I did appreciate the growth that both of these characters showed in the end, though.
Ana: As I mentioned before, this plot was unique. I enjoyed the dual POV’s because it gave me an insight into each character and what they were thinking and feeling. True pain can only be described by the person who’s feeling it…just like the feelings of love are better understood when you can feel them along with the character. So I’m glad the author decided to do it this way because it took me deeper into the story. There were times when the flow was a bit slow but it didn’t diminish my liking of the story. I also like that the author was brave enough to give us an “imperfect” hero. Most other books focus on the importance of outer perfection but this book took it in another direction and helped us understand that beauty does not mean perfection.
Christina: The love story isn’t necessarily original, but the execution of it and the journey each character takes is different from your typical YA/NA. I liked that there was a depth to the storyline that didn’t revolve around tortured pasts or some kind of abuse. It was quite refreshing. For me, the dialogue was engaging and the story flowed nicely, which allowed me to finish the book in just a few short hours.
Ana: Neither of them wanted it, neither of them looked for it…but it came anyway. And, because I love love…I loved their romance. It was a slow build full of obstacles to overcome. There were misunderstandings and incorrect assumptions along the way but it worked. They were distractions to each other initially, but that slowly turned into more and I was rooting for them the whole way!
Christina: I liked that their relationship took them by surprise and that it felt believable in how it snuck up on them. I thought they were cute together, and I especially liked that it showed that sex doesn’t fix everything and oftentimes muddles a relationship even more. It also showed how important communication and trust is without coming across as preachy.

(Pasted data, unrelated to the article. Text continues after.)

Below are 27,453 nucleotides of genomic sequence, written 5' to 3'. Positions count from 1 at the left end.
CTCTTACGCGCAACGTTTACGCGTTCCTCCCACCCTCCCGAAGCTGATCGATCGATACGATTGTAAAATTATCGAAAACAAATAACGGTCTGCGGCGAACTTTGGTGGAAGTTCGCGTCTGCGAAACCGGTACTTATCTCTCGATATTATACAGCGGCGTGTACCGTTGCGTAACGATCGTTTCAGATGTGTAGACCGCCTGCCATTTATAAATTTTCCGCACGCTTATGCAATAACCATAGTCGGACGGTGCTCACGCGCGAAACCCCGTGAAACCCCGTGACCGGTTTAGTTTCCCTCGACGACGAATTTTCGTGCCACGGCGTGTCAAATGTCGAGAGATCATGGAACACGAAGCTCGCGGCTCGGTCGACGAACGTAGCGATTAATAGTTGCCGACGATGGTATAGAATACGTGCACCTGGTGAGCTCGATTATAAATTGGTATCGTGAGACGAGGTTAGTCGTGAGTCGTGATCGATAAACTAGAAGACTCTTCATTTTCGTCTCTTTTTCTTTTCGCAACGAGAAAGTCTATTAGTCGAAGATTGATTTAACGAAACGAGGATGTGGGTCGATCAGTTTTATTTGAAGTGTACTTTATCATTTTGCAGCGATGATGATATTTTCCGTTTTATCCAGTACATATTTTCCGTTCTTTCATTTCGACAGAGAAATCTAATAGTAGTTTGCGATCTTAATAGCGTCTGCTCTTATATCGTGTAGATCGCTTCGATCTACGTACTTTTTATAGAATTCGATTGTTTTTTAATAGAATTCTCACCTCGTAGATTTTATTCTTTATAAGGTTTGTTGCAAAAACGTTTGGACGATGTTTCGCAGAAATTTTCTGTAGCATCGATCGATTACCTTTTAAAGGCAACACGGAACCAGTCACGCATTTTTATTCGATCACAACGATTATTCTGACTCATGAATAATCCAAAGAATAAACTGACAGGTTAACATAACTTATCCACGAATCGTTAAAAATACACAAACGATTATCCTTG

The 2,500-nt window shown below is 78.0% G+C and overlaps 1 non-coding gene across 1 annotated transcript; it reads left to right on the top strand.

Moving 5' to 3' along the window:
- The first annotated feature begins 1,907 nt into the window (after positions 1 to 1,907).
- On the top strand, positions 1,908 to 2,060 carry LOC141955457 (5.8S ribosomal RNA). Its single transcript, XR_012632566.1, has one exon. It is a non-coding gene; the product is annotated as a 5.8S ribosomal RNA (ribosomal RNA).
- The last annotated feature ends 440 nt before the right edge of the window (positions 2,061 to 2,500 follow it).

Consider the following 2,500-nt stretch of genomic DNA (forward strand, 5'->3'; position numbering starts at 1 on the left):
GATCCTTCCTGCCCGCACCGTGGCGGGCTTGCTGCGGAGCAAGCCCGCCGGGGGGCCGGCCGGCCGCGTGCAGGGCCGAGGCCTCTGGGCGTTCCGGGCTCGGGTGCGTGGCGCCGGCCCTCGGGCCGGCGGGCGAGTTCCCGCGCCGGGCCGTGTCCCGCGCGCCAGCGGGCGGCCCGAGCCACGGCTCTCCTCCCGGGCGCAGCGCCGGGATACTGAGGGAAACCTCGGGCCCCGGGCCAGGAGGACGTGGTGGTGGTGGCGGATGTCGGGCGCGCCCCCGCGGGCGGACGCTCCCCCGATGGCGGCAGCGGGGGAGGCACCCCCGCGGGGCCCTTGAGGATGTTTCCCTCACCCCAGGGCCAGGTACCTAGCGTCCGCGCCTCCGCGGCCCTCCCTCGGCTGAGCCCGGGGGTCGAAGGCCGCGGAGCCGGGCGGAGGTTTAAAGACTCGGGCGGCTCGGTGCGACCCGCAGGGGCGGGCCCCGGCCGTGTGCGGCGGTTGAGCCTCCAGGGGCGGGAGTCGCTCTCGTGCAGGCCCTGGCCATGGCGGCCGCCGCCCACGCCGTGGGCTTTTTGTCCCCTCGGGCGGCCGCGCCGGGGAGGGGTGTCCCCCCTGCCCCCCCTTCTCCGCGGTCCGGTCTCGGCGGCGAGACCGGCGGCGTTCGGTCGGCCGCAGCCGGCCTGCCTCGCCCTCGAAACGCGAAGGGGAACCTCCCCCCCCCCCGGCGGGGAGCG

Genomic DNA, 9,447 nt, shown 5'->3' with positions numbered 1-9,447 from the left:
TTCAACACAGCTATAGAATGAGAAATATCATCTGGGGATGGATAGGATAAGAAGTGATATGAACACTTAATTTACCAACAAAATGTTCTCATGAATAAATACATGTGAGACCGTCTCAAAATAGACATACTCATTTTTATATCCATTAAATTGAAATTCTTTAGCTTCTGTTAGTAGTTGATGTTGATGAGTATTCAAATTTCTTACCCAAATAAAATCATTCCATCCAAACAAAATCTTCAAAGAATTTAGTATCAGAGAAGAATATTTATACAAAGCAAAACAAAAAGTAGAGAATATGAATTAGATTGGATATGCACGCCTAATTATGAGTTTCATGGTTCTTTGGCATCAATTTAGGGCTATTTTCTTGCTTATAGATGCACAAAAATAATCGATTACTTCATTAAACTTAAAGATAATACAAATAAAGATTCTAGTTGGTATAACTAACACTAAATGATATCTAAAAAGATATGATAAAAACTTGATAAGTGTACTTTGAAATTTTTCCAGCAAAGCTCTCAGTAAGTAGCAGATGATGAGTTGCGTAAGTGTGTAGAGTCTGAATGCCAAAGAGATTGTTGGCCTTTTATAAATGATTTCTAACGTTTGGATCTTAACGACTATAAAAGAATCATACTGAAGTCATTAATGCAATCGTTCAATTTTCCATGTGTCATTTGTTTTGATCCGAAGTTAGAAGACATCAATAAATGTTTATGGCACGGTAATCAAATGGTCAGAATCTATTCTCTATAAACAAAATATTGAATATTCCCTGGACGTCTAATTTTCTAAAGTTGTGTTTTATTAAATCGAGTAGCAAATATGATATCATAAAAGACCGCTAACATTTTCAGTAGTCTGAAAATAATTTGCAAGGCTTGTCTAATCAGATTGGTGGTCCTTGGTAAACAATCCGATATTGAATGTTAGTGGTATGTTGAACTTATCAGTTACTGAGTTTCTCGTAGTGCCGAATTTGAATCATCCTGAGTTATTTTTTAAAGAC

Ana: I have a couple of small issues. The first is that, unless I’m completely wrong, this book doesn’t take place in the summer. There’s lots of mention of school so I’m not sure where the title came from. Not a huge deal…but still confusing. The second is that it needs a bit of editing. I did read an ARC, however, so that may change when the final edition is published.
Christina: Like Ana said, the title is completely misleading. I thought I was going to be in for a summertime kind of love and all of this takes place during the end of a school year. I, too, noticed a lot of editing issues (grammatical, variations on the spelling of character’s names, etc) but they were easy enough to ignore in the ARC, but hopefully they’ve been resolved in the final copy. I also feel like this was incorrectly categorized, as it felt very New Adult-ish to me.
As for more direct issues with the book, I hated that Kate only realized the seriousness of her illness on the brink of the harsh breakup words, not because she was in the hospital, not because her family and friends had begged her to take it seriously, and not even when a doctor told her she could/would die if she didn’t get it under control. “Death, pffffft, I’m invincible. YOU’RE BREAKING UP WITH ME BECAUSE OF MY LACK OF RECOGNIZING ITS SERIOUSNESS?! Oh wait, it’s all totally clicking for me now. I have to get this under control.” That really made me want to throttle her a little bit.
Ana: Yes. This is a quick read with a unique storyline and great characters. Oh…and I forgot to tell you that I absolutely love the cover. I know that has nothing to do with the reason you should read the book but, hey, I just had to say it out loud!
Christina: Yeah, I guess. Their relationship and cute dialogue totally had me smiling like a fool. It was a quick read and a refreshing storyline from the books I’ve been reading of late.
♥ A very special thanks to Albert Whitman Teen and NetGalley for providing us with an early copy of this title in exchange for an honest review.